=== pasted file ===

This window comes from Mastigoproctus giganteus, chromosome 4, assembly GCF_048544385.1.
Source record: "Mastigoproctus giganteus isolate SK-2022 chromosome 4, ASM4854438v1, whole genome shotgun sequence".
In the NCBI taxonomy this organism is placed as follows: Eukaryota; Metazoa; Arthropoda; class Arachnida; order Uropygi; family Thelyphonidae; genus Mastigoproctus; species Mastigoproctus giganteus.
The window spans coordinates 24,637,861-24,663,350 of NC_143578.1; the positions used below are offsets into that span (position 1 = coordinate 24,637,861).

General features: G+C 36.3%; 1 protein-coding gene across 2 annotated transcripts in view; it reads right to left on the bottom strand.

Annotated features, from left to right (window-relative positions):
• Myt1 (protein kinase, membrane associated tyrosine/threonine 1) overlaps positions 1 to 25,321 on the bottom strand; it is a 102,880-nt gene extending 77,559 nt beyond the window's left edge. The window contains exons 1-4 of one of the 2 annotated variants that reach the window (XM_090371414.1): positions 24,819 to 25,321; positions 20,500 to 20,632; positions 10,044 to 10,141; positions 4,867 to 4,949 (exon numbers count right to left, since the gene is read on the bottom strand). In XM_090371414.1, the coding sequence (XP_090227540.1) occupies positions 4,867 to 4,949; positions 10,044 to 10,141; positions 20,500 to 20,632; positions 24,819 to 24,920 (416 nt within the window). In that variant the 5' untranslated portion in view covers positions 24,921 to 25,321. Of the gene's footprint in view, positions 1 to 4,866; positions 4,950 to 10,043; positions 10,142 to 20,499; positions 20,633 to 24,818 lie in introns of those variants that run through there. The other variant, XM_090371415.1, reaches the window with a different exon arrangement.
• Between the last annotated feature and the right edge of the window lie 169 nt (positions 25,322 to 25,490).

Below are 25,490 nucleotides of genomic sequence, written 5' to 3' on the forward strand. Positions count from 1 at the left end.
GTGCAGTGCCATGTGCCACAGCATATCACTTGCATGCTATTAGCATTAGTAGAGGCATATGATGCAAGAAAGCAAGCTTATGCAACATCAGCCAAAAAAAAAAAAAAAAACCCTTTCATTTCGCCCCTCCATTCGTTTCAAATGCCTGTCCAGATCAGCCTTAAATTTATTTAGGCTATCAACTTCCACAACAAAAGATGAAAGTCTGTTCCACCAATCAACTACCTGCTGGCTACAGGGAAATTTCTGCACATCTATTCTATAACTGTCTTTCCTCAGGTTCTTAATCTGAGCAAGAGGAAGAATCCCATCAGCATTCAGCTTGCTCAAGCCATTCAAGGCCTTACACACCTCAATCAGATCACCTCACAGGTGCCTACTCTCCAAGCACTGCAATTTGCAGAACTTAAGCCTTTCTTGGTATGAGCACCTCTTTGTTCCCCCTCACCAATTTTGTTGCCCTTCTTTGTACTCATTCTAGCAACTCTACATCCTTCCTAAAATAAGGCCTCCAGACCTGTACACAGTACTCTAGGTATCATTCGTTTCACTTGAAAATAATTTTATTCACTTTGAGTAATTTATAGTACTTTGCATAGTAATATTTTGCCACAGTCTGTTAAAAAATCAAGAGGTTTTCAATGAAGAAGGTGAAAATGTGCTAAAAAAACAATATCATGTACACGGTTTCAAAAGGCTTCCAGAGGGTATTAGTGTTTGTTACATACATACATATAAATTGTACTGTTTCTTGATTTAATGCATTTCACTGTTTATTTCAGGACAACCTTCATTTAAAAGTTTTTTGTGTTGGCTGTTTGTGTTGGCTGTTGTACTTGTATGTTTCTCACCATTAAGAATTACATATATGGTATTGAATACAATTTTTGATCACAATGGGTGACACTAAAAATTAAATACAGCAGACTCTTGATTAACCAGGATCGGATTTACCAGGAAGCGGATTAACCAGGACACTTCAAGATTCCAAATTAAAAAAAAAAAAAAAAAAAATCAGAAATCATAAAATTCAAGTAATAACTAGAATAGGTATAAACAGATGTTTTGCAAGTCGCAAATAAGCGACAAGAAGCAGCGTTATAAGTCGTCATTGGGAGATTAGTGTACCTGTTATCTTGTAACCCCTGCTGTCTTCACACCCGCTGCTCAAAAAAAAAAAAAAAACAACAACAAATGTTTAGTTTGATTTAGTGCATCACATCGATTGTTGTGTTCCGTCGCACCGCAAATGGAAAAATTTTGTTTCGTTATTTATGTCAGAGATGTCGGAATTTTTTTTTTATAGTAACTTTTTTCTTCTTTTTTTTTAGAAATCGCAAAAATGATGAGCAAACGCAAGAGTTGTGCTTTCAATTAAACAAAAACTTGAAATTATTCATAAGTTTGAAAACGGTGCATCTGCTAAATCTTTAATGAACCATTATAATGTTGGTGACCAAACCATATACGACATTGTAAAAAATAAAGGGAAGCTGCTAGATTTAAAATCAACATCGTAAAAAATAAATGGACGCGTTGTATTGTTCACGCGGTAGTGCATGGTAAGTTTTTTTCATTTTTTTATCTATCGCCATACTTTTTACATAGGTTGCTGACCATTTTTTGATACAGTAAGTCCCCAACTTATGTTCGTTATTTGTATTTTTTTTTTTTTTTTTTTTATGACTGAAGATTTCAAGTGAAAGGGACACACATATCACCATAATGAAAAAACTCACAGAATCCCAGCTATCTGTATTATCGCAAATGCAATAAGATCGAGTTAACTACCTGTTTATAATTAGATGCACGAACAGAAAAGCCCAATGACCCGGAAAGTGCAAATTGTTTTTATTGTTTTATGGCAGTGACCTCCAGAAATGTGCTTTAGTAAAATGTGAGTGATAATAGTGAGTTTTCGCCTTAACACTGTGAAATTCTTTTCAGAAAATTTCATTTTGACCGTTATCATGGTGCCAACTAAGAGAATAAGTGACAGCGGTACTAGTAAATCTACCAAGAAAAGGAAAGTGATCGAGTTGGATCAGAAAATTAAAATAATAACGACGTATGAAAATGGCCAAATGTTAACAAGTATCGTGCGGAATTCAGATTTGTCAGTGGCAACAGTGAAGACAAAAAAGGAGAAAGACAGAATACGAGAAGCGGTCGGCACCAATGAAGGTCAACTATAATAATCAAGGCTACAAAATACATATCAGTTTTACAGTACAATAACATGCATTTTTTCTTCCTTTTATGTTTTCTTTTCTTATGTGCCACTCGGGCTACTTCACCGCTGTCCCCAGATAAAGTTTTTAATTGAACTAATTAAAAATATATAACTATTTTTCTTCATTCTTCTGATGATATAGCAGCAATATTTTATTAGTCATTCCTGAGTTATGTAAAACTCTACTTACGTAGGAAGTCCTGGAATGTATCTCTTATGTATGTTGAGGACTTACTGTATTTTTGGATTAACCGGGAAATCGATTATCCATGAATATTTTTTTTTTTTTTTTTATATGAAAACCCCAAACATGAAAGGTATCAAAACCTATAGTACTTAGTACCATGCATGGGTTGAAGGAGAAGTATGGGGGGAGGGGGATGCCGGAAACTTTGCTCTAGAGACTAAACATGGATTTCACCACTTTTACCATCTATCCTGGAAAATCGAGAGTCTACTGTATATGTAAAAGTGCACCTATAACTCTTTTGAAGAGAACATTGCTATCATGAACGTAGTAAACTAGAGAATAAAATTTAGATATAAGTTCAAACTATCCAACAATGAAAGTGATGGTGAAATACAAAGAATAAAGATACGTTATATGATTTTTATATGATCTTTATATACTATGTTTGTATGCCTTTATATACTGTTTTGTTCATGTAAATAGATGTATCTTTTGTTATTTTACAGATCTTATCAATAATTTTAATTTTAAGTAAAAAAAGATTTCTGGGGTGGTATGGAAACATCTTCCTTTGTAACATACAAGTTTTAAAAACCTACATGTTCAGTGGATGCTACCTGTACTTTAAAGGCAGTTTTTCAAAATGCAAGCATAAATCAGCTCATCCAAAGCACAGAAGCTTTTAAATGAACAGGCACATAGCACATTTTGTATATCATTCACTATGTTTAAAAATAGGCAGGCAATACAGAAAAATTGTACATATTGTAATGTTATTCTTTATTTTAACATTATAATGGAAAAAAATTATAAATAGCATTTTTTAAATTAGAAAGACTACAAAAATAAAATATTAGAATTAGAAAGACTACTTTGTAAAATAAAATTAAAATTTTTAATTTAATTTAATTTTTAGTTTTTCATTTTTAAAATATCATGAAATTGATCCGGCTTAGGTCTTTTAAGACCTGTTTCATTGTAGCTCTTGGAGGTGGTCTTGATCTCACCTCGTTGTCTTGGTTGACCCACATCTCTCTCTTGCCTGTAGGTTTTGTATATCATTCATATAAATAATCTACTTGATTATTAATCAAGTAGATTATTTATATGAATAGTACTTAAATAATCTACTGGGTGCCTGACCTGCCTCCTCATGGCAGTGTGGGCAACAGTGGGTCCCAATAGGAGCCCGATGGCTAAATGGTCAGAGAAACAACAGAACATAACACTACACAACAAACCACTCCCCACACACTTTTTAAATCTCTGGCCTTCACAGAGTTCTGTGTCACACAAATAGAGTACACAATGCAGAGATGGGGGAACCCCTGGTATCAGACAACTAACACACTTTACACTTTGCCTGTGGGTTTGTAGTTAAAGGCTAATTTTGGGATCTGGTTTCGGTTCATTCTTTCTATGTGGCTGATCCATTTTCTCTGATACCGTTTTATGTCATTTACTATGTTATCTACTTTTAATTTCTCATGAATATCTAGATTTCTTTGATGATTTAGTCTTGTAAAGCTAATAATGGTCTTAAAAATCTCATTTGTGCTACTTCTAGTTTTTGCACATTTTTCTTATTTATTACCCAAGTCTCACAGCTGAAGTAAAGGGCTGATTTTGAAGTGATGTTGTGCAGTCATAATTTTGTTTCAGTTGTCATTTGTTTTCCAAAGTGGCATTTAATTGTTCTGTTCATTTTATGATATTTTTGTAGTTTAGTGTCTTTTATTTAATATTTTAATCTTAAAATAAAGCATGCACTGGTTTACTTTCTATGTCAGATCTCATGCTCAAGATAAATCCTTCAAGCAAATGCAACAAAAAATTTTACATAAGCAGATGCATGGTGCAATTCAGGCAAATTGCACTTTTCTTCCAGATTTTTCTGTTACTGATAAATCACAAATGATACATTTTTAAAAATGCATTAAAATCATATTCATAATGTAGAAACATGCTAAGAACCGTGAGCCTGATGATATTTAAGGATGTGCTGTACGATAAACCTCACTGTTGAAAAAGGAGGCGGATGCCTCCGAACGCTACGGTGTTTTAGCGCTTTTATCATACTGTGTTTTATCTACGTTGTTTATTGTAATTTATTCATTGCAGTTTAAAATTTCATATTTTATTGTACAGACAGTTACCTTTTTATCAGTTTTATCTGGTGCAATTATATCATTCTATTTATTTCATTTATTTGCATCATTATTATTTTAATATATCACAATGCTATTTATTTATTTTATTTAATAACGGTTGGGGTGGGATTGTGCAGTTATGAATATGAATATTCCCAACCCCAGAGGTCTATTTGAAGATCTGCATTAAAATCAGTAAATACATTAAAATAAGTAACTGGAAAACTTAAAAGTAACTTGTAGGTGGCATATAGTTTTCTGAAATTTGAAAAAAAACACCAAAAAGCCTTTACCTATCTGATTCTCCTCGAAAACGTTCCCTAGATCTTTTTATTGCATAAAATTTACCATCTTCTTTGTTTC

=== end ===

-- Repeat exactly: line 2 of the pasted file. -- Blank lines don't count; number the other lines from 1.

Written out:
Source record: "Mastigoproctus giganteus isolate SK-2022 chromosome 4, ASM4854438v1, whole genome shotgun sequence".